IN FOCUS6-8 min read

Turkey and Greece: neighbours who are miles apart economically

One of the pair boasts one of the brightest outlooks in emerging markets; the other one of the gloomiest.

Istanbul gloom


Andrew Rymer, CFA
Senior Strategist, Strategic Research Unit
Rollo Roscow
Emerging Markets Fund Manager

Neighbours geographically, economically the contrast between Greece and Turkey could not be starker.

They are small markets in the context of global emerging market equity investing, but over the past decade, the travails of their two economies have created significant headlines. Greece endured the painful effects of a sovereign debt crisis which saw it come close to leaving the eurozone. Meanwhile Turkey, one of the original “fragile five”, has been on a deteriorating economic trajectory for over five years.

Today Greece is a story of economic recovery underpinned by long-term structural reform, while Turkey faces urgent economic adjustment to avert a deeper crisis.

Some longer-term perspective

It has been a tough 15 years for the Greek economy, hit by the global financial crisis, the subsequent sovereign debt crisis, and fiscal retrenchment. GDP posted six years of consecutive declines from 2008-2013, falling by over a third from peak to trough, and the debt-to-GDP ratio jumped from around 100% to 180% during this period. Greece received three rounds of bailout loans between 2010 and 2015, with support from the International Monetary Fund, Eurogroup and European Central Bank, as well as some debt relief.

Under the terms of its bailout agreements, Greece was required to impose a deeper economic adjustment programme in exchange for financial assistance. The objective was to restore fiscal sustainability, safeguard financial stability, drive reforms conducive to economic growth and employment, and to modernise the government sector.

The economic adjustment programme ended in 2018 and a gradual recovery was underway before the pandemic hit. This has gathered stronger momentum in the past two years. The resumption of orthodox policymaking, following the return to power of New Democracy in 2019, has been an important pillar of support for long-term reforms. More recently, the services-led global recovery, notably tourism, has been beneficial.

While Greece has been through a major economic crisis over the last 15 years, the picture in Turkey has been one of gradual deterioration in macroeconomic policy and rising risk of a balance of payments crisis. Headline GDP growth masks a major decline in policy-making, growing macroeconomic imbalances, a weakening of the institutions, and consequent currency weakness.

President Erdogan is well known for his unconventional belief that higher interest rates cause inflation. The central bank was encouraged to maintain a highly accommodative monetary policy rate to support growth. This fanned inflation, deterred long-term saving in lira, added to pressure on the currency, and had other unintended consequences. For example, the Turkish house price index has risen four fold in the past two years, as this next chart shows. This is due to a sharp rise in demand for real assets in the face of high and rising inflation. The introduction of protected deposit rates only complicated this picture. Previous attempts to normalise policy have ultimately led to leadership changes at the central bank. Against this backdrop, annual inflation reached 80% late last year.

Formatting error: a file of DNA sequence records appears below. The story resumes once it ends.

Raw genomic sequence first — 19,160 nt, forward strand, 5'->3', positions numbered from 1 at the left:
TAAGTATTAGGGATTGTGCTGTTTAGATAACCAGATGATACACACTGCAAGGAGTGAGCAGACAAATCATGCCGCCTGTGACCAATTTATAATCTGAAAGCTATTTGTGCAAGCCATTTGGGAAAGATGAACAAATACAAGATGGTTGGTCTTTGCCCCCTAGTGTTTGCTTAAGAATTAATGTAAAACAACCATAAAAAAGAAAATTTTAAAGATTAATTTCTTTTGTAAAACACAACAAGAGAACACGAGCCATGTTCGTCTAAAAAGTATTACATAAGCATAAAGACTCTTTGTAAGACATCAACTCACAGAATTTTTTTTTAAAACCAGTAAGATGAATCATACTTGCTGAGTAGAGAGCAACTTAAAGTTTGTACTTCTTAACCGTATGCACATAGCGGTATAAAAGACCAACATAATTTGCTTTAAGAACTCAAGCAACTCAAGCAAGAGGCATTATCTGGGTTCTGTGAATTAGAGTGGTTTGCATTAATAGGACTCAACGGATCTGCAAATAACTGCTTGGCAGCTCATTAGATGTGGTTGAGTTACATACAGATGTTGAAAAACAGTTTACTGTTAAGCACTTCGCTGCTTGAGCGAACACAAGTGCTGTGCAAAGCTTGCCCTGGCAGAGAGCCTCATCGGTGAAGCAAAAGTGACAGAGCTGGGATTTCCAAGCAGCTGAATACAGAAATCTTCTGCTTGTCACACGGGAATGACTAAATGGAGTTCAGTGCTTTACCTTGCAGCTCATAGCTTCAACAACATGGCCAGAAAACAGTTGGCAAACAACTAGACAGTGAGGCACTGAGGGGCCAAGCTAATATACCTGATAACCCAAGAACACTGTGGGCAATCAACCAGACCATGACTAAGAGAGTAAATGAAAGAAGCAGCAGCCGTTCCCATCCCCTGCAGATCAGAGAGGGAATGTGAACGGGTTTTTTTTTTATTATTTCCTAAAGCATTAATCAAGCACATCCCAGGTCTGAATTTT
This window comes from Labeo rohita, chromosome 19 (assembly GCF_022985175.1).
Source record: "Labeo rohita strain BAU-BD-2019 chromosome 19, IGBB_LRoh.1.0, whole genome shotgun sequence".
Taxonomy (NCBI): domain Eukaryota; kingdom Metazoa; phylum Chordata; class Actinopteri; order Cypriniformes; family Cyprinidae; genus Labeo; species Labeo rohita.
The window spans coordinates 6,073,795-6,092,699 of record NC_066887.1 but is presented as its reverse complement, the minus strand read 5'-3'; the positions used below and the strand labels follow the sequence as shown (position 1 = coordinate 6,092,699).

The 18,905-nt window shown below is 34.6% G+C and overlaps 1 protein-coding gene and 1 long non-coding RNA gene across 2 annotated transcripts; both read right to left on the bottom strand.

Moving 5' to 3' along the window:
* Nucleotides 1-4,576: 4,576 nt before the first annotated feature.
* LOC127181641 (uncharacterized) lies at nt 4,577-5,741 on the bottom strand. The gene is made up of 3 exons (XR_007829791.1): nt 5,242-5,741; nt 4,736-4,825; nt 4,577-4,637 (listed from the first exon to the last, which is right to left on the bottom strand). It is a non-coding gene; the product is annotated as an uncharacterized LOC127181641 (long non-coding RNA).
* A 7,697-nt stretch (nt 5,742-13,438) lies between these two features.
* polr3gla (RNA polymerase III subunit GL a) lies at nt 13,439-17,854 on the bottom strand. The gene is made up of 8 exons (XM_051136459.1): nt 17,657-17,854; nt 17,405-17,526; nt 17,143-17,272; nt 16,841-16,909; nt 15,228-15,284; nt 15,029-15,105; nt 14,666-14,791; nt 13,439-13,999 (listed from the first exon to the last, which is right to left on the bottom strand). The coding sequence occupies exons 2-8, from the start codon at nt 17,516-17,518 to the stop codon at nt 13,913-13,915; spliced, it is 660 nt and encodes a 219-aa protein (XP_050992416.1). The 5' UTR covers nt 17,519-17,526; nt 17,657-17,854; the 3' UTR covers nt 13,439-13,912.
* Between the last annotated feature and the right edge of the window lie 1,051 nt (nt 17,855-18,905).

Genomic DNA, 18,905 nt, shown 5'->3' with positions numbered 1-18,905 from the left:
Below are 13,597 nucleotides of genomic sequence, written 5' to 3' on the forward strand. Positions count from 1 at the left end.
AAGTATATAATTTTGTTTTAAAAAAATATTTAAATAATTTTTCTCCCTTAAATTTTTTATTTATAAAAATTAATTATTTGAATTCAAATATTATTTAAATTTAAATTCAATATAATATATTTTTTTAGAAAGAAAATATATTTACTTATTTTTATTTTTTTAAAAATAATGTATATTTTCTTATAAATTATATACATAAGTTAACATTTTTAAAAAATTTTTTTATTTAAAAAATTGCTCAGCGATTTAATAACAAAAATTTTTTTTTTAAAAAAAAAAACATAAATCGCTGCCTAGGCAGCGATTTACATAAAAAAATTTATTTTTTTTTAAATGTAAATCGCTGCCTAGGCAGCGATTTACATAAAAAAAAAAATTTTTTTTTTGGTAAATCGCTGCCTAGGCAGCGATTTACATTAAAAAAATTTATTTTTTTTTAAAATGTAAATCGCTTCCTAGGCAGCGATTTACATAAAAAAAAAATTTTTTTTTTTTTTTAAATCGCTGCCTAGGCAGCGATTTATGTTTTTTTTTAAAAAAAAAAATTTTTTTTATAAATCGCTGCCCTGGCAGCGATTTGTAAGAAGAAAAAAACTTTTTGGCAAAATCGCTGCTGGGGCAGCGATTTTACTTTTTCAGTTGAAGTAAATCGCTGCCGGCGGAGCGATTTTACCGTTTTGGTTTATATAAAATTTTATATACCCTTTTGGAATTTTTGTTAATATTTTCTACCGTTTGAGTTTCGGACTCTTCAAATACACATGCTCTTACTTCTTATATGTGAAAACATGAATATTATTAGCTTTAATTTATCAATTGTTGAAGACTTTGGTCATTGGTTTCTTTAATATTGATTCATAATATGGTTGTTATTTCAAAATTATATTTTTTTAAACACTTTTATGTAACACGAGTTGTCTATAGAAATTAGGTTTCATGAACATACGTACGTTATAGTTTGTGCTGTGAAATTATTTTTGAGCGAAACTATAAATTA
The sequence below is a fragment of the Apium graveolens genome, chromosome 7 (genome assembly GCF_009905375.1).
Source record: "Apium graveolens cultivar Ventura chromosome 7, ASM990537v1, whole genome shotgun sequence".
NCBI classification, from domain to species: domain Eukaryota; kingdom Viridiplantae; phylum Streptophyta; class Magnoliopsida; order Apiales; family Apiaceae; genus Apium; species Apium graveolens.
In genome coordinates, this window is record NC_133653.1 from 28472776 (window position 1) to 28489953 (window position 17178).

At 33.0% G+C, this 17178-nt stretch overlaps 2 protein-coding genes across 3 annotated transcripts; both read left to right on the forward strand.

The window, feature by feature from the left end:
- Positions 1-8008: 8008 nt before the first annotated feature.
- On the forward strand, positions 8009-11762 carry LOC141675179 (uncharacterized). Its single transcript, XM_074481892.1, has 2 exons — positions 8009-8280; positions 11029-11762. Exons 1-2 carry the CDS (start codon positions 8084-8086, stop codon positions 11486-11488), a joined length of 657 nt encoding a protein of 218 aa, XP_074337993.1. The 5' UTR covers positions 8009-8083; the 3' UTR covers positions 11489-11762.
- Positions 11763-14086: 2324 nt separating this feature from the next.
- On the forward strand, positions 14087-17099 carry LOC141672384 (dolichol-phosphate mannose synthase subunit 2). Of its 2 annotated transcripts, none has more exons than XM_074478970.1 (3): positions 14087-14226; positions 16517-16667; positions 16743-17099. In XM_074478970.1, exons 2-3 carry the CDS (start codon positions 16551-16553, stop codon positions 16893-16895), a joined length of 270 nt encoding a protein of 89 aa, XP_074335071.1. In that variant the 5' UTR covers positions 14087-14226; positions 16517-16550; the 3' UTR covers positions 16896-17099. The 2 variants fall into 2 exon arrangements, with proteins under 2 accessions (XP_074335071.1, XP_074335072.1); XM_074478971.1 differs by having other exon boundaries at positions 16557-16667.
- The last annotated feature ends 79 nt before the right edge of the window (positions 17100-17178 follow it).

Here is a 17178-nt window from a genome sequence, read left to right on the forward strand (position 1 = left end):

Turkey was one of the original emerging market economies dubbed the “fragile five” (the others being South Africa, Brazil, Indonesia and India); a term coined in 2013 to describe those emerging economies dependent on foreign capital to drive growth. This dependence left it susceptible to the whims of foreign investor sentiment, and capital flows. With just one exception, Turkey has recorded an annual current account deficit every year since 2003. Funding of the current account has become increasingly difficult and expensive due to rising global interest rates and reduced risk appetite from international investors. More recently the funding has also become more opaque, with net errors and omissions accounting for a significant proportion.


In addition to the central bank, other institutions have also been weakened over the past decade. At the same time though, President Erdogan has been shrewd in using Turkey’s geopolitical importance to maximum benefit, as we have discussed previously. Turkey has not joined Western allies in imposing sanctions on Russia. It has become a key transport hub for Russia, after Western airlines curtailed operations. Meanwhile, Russia’s state-controlled Rosatom has provided $20 billion in advanced funding to build a nuclear power plant in Turkey. At the same time though, a Turkish company has provided drones to Ukraine. Along with the United Nations, Turkey has also supported the agreement of the Black Sea Grain Initiative. Good relations with other Middle Eastern nations has also helped in procuring emergency financial support to fund the current account deficit.       

A tale of two macroeconomic outlooks…


Macroeconomic conditions in Greece are now far more stable, with the fall in energy prices over the past nine months supportive. Meanwhile European Union funding, under the Recovery and Resilience Plan, will provide €30.5 billion between 2022-2026; split between €17.77 billion in grants and €12.73 billion in loans.